• Most, if not all of the earlier Glock patents are probably long expired. At the time, US utility patent term was 17 years(and design patent term 13 years) from issue. Since, we have gone to 20 years since priority date, but that was more than 20 years ago. Glock may have an 80s vintage patent or two still hanging in there, but eve that is highly problematic.

    • That could be the reason why LW didnt sell the special editions fully assembled. Selling aftermarket parts is ok, but selling the whole thing might run into the patent problems.

    • It’s dog-ass ugly, for sure. And yet, it’s somehow still better-looking than the equivalent Glock.

    • Its like a Hi-Point and a Glock had an illegitimate child and beat it with an ugly stick. (Opinions will vary, but not on this I hope).
      If that follows though it could be the most reliable handgun of all time.

      Of course I could, with a little effort, pick up two decent used Glocks and a Hi-point (or maybe two) for the same price.

    • @Mack Bolan: That was my first thought as well. What an ugly pistol. My Beretta and my SCCY are both nicer looking than that Frankenstein monster. Could almost buy 3 SCCY pistols for that price. Guessing that for self protection use the end result would be about the same. Both go bang when the trigger is pulled and both are accurate enough for self defense purposes.

  2. “TriggerScan”…very cool!

    Made by Dvorak.

    And here I thought they just made keyboards!

    • Is the info from the TriggerScan valuable to you? As in, if every firearm review through my hands had TS data & graph, would that make them better? It’s on loan right now and a review of the unit itself will be forthcoming (plus it’s going to be crucial for the AR-15 drop-in trigger shootout that’s coming soon), but if I want to keep it it’s $$$$$. I know it’s worth that money for a manufacturer, a good gunsmith, etc, but I don’t know if it will add enough value to reviews to make it worth a few grand… (the value is likely in the ability to compare one gun to another… I intend to scan a VP9 and a PPQ to try and put the “best striker-fired trigger” argument to rest haha)

      • I would gladly pay twice as much for one of your reviews with the TriggerScan info as one without it… 🙂

      • Will you include the $30ish slide fire 3.5 lb trigger in the Ar review?
        It’s the only “drop in” self contained trigger group I currently use. Id like to see how it stands up with your others if possible. So far, for the price, it’s the only thing slide fire has that’s actually worth the asking price. Well, aside from the “.22recoil enhancer”. Heheh.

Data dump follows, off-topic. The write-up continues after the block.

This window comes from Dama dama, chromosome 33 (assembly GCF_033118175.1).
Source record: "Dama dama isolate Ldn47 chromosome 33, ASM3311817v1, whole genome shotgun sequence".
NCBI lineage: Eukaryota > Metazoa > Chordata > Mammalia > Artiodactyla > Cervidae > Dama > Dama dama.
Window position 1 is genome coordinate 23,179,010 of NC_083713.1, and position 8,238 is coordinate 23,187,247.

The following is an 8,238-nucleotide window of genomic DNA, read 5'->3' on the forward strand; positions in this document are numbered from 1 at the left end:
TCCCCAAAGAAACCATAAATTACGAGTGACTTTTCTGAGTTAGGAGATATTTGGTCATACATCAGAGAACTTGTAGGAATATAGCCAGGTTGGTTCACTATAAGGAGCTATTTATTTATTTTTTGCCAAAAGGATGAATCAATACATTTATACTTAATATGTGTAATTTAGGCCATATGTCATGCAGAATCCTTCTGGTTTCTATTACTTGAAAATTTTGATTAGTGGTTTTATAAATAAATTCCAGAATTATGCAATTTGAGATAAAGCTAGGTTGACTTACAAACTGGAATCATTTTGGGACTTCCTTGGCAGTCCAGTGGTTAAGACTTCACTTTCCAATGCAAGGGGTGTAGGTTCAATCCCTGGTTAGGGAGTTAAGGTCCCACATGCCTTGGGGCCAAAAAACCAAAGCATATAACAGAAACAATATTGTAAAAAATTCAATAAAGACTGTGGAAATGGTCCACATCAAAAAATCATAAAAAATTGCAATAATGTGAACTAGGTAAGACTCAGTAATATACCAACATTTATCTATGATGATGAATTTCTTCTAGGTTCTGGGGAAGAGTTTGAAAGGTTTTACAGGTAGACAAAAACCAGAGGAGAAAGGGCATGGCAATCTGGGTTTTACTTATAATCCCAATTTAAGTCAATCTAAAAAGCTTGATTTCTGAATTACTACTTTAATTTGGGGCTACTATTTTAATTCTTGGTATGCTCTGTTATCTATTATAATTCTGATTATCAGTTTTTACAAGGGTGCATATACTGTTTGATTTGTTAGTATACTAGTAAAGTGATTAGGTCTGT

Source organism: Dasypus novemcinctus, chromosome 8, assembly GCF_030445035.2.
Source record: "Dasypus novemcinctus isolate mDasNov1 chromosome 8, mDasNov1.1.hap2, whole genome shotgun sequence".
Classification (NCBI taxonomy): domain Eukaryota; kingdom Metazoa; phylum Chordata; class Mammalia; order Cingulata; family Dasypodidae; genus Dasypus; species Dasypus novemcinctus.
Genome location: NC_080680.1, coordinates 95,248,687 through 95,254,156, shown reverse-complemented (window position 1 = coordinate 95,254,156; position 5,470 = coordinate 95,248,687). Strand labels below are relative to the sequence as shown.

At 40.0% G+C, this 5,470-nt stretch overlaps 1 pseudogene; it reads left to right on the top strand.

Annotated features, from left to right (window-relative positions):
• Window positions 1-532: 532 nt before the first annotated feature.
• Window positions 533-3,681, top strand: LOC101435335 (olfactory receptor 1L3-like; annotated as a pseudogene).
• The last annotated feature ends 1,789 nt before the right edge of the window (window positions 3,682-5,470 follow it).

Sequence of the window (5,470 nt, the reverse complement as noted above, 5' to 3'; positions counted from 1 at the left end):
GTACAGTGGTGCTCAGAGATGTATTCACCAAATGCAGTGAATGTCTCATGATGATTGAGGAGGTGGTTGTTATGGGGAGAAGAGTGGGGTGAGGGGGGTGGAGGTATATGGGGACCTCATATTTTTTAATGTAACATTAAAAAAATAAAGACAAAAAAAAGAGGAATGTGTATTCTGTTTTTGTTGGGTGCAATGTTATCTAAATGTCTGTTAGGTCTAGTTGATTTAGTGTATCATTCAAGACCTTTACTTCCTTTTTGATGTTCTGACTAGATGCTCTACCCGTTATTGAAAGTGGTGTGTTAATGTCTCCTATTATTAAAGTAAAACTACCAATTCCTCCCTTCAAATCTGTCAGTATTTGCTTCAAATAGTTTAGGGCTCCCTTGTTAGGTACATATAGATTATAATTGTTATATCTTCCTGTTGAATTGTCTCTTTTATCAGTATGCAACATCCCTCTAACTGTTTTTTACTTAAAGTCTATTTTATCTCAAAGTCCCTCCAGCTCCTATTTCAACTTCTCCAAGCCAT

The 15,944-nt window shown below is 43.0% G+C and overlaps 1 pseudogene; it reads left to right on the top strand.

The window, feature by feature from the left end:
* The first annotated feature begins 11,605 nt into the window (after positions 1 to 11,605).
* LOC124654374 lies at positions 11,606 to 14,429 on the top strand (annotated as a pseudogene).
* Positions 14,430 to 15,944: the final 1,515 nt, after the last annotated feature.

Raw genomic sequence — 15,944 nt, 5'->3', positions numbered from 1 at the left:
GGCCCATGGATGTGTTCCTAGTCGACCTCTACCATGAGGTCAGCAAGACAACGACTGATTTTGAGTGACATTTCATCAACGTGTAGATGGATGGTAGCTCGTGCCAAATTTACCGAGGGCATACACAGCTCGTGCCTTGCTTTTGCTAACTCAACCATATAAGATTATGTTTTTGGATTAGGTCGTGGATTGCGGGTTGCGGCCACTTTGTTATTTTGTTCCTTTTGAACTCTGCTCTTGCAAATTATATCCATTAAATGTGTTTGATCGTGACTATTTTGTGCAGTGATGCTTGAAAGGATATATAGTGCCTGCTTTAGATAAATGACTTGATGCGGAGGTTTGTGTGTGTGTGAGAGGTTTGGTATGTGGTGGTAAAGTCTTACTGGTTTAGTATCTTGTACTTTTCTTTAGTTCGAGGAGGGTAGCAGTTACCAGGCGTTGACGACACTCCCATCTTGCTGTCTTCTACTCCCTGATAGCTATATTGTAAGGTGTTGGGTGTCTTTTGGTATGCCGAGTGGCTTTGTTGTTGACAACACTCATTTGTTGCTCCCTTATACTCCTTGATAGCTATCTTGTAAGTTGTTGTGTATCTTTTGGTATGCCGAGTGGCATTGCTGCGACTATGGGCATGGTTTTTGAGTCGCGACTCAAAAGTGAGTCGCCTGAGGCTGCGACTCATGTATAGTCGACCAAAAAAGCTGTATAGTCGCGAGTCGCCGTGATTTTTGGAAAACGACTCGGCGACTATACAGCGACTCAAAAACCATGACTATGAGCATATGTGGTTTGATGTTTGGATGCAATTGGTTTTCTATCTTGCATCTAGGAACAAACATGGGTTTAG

• Agreed! I like the trigger scan data enough I might actually turn my adblocker off when I browse the site…at least on my home PC…

      • Yes! I really like the Trigger Scan data. Though it cannot replace actual tactile feel of the trigger in the reviewers opinion, it is another wonderful tool to help show the facts on a gun.

      • +1 on TriggerScan. A graph is much more descriptive to me than marketing terms or visual poetry. Not that I don’t enjoy strained attempts to describe triggers with fresh-sounding metaphors.

        I am looking forward to the trigger shootout. I’d also like to see a comparison of Tavor triggers, since the stock trigger was a major sticking point with the original design. A comparison of stock vs. stock-with-spring-removed vs. Geissele vs. Timney vs. ShootingSight would make a good article. Another good article would be a comparison of various bullpup triggers.

  3. I love the idea that I can get things to make a gun my own. I own several conversion barrels from Lone Wolf and love what they offer.

    With all that said, Lone Wolf makes some of the ugliest and cheapest looking parts and pieces I have ever seen. I would highly recommend they hire a few designers and not let the shop guys control the look and feel of the brand.

    • With Glock as the baseline you can upgrade quite a bit and still look ugly and cheap 😉 . No but seriously, they are exact factory replacement parts so they must be a dimensional match, which would seriously limit any sort of unique design / look / feel. I do hear people say that their logo looks childish or “cheap” fairly often, though, which could then color perception of the product.

      How do you feel about the locking block (seen in the cell phone photo just under the embedded video review)? It’s flawlessly machined from a billet of stainless steel and looks worlds better than the factory Glock piece, which is MIM (metal injection molded).

      • Internals are great. My conversion barrels are nearly perfect. It is the external look of just about every piece they make on their own that looks cheap or just plain ugly. And yes the logo looks amateurish. They clearly pay someone to produce their brochure and Web site. I might start with a new company for that and then move to back plates, slide logos and so on. This is not meant as a personal attack. Just constructive criticism.

      • I recently bought a 9mm and 357 SIG LWD barrels for a new G3 G22. Neither barrel has the LWD logo/bilboard/bumper sticker on them, unlike my ca. 2006 9mm G33 conversion barrel.

    • Yeah, they sell just the frames: …if you aren’t scavenging parts out of a Glock frame you’ll need to purchase more than just the bare frame, though, like the “completion kits” they have on the same page and a trigger and whatever else. But it would be a cool way to turn a MechTech into a permanent firearm without having to sacrifice a pistol to do so. You can also typically find factory Glock frames (just the frame, no slide) on GunBroker and such, but the nicer grip of the TW frame would be cool on a MT upper.